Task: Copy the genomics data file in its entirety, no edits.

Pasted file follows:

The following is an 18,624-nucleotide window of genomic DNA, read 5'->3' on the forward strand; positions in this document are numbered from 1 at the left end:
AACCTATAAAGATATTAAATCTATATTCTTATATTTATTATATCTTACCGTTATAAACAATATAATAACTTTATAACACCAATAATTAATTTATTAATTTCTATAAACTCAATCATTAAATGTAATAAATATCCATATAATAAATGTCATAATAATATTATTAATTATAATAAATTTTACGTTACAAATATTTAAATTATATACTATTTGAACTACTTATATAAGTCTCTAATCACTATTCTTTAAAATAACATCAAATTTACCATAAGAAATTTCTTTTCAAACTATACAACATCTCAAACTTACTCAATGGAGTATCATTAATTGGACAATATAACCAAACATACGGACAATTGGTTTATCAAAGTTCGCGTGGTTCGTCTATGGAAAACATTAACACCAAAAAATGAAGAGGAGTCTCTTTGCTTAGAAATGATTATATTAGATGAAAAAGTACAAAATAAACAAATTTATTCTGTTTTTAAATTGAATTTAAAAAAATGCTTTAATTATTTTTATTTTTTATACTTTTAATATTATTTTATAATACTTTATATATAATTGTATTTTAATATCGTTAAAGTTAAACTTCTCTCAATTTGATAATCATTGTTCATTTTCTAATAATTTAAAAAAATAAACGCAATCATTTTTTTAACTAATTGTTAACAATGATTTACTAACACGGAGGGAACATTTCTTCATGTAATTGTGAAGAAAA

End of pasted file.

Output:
The following is an 18,624-nucleotide window of genomic DNA, read 5'->3' on the forward strand; positions in this document are numbered from 1 at the left end:
AACCTATAAAGATATTAAATCTATATTCTTATATTTATTATATCTTACCGTTATAAACAATATAATAACTTTATAACACCAATAATTAATTTATTAATTTCTATAAACTCAATCATTAAATGTAATAAATATCCATATAATAAATGTCATAATAATATTATTAATTATAATAAATTTTACGTTACAAATATTTAAATTATATACTATTTGAACTACTTATATAAGTCTCTAATCACTATTCTTTAAAATAACATCAAATTTACCATAAGAAATTTCTTTTCAAACTATACAACATCTCAAACTTACTCAATGGAGTATCATTAATTGGACAATATAACCAAACATACGGACAATTGGTTTATCAAAGTTCGCGTGGTTCGTCTATGGAAAACATTAACACCAAAAAATGAAGAGGAGTCTCTTTGCTTAGAAATGATTATATTAGATGAAAAAGTACAAAATAAACAAATTTATTCTGTTTTTAAATTGAATTTAAAAAAATGCTTTAATTATTTTTATTTTTTATACTTTTAATATTATTTTATAATACTTTATATATAATTGTATTTTAATATCGTTAAAGTTAAACTTCTCTCAATTTGATAATCATTGTTCATTTTCTAATAATTTAAAAAAATAAACGCAATCATTTTTTTAACTAATTGTTAACAATGATTTACTAACACGGAGGGAACATTTCTTCATGTAATTGTGAAGAAAA